TPG readies $1bn platform to ‘reduce friction’ in voluntary carbon market

As is often the case with investment initiatives in the rapidly evolving climate action space, the deal involves a wide cast of characters and a relatively unusual structure.

TPG has injected $300 million into a newly founded company, Rubicon Carbon, which it hopes will address “pain points” in the market for voluntary carbon credits. The firm expects additional investors to take the company to $1 billion in funding by the end of the year.

Organisations that want to offset part of their carbon emissions as they chart a course to net zero buy credits in the voluntary carbon market, an unregulated, disparate and rapidly growing marketplace. The increase in demand for voluntary carbon credits has “exposed weaknesses and imbalances in in the market”, according to TPG’s launch press release for the company.

“The addition of new carbon credit brokers, marketplaces, exchanges, and ratings agencies has not fully resolved persistent issues of limited supply, insufficient project financing, variable quality, and lack of accessibility,” the release states. Rubicon Carbon will draw on various different stakeholders to offer “proprietary curation and portfolio construction, enhanced monitoring and analytics”, as well as other services, it continued.

“The growing carbon market will need new tools and financing solutions in order to reduce friction, democratise access and improve quality,” said Jim Coulter, TPG founder and managing partner of the TPG Rise Climate.

Rubicon will start with a focus on two areas. Its initial product will be the Rubicon Carbon Tonne (RCT), a carbon credit available to enterprise clients along with its range of monitoring and analytics services. It is also working on the supply side with the launch of Rubicon Carbon Capital, “to partner directly with carbon credit project developers to catalyse the implementation of new carbon projects”.

As is often the case with investment initiatives in the rapidly evolving climate action space, the deal involves a wide cast of characters and a relatively unusual structure.

TPG is investing into the business from both its Rise Climate and Rise Fund vehicles. It expects Bank of America, airline JetBlue’s venture capital arm and NGP Capital’s energy transition fund to join the initial round and take the company to the $1 billion mark.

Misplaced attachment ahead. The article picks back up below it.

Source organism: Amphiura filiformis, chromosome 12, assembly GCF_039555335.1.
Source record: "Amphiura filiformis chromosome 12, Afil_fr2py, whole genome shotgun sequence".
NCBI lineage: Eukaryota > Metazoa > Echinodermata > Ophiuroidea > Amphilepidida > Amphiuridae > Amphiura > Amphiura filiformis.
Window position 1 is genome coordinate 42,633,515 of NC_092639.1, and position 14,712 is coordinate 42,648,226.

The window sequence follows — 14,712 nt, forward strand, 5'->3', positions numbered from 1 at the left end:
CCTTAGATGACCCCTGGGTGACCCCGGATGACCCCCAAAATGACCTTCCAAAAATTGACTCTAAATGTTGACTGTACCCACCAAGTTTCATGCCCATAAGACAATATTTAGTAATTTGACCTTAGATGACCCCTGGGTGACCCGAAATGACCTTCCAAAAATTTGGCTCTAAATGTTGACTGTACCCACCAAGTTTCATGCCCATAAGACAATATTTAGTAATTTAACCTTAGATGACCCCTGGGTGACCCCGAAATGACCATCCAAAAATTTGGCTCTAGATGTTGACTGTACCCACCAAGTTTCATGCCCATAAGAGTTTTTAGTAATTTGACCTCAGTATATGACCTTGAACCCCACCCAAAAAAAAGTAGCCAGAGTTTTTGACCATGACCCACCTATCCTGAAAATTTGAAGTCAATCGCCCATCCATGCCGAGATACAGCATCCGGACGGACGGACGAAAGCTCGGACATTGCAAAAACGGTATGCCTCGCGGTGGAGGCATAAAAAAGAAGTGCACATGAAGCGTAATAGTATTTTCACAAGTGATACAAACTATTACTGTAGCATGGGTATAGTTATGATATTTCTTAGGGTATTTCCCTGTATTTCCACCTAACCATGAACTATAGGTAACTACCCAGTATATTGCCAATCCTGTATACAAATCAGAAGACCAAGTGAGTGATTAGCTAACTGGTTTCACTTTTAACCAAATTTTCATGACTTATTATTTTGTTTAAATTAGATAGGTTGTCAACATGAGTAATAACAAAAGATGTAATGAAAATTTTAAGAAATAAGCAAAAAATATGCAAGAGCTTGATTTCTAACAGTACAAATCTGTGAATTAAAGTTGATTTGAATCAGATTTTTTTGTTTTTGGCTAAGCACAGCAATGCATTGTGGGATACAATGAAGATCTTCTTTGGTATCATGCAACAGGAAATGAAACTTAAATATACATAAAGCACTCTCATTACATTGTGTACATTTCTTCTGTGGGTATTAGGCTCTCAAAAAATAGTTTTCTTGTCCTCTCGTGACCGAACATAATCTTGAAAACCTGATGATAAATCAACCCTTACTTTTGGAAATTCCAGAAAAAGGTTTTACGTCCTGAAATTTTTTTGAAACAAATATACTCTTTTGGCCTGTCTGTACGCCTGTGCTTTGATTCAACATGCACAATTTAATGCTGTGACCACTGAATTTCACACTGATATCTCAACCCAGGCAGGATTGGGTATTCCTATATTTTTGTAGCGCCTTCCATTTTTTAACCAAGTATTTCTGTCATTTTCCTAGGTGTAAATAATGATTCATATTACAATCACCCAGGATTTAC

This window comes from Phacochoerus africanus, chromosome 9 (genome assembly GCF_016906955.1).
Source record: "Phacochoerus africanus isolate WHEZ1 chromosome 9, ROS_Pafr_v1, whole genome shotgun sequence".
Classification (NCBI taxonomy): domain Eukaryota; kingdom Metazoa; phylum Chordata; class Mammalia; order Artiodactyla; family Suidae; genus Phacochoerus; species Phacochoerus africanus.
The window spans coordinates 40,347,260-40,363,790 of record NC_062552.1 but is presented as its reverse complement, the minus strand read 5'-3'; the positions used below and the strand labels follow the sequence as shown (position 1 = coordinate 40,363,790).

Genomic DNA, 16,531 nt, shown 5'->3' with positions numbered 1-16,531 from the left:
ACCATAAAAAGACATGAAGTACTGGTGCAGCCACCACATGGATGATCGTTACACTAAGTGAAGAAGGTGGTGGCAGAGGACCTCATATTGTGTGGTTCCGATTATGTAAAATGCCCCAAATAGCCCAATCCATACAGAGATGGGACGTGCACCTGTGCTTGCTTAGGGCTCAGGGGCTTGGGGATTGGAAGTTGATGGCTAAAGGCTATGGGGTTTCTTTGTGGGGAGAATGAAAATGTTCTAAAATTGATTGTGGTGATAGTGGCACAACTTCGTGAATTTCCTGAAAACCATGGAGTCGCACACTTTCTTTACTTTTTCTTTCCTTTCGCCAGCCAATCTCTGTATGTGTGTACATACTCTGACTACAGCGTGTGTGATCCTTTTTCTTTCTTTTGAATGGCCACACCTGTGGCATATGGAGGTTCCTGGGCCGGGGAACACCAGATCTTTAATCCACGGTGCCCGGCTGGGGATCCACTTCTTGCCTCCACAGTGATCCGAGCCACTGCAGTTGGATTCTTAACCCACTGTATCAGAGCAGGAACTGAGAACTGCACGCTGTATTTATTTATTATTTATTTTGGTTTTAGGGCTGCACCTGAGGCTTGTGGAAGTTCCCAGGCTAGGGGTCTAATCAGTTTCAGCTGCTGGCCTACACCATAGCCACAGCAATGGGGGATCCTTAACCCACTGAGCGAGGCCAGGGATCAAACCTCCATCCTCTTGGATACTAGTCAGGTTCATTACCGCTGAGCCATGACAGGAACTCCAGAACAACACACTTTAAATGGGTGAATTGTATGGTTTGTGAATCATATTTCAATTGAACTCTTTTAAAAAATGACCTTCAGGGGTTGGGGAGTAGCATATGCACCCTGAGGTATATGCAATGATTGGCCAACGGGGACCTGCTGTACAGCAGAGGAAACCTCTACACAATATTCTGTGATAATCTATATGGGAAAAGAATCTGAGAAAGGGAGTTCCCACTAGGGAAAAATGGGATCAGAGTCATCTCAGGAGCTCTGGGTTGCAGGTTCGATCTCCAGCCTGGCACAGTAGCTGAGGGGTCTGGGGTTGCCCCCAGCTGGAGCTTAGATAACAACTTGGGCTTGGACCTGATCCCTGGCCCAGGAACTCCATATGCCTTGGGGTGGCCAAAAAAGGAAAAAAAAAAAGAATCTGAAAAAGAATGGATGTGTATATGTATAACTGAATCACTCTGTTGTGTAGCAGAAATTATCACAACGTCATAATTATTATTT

Beyond the investor group, the company will work with a number of existing businesses, including Anew Climate, a TPG and NGP portfolio company. Anew, formed this summer through a merger, will be Rubicon’s “supply partner”, sourcing and procuring carbon credits for its inventory.

The firm has also assembled a group of 16 corporate partners from various industries to “guide its platform and development”; these include the likes of Aon, General Electric, JPMorgan and Kirkland & Ellis.

Corporate partners

As private markets firms raise and deploy capital into climate solutions, they are working increasingly with corporate partners. Climate tech firms such as Energy Impact Partners, OGCI Climate Investments and Fifth Wall are substantially backed by industrial businesses looking to have sight of, and often use of, emerging technology. TPG itself counts a number of corporates among the LPs in its Rise Climate Fund, such as Nike, General Motors, Honeywell and TD Bank. The firm lists 21 companies in its investor base as members of its “climate coalition”.

In terms of the deal itself, Rubicon is a TPG-incubated business; the $300 million initial investment has been used to build up the company’s initial inventory of carbon credits, which amounts at launch to 20 million tonnes of carbon dioxide equivalent, the firm said.

The management team for Rubicon is led by Tom Montag, former COO of Bank of America and previous member of the management committee at Goldman Sachs. Rubicon is chaired by Anne Finucane, former vice chair at Bank of America and an influential figure in sustainable finance. Jennifer Jenkins, who was awarded the Nobel Peace Prize alongside Al Gore in 2007, is the chief sustainability officer.

It is unusual to see a private equity firm seeding a platform on this scale. It is not, however, unknown for TPG’s Rise to start a business from scratch: in 2019 it partnered with Arizona State University to launch education business Instride.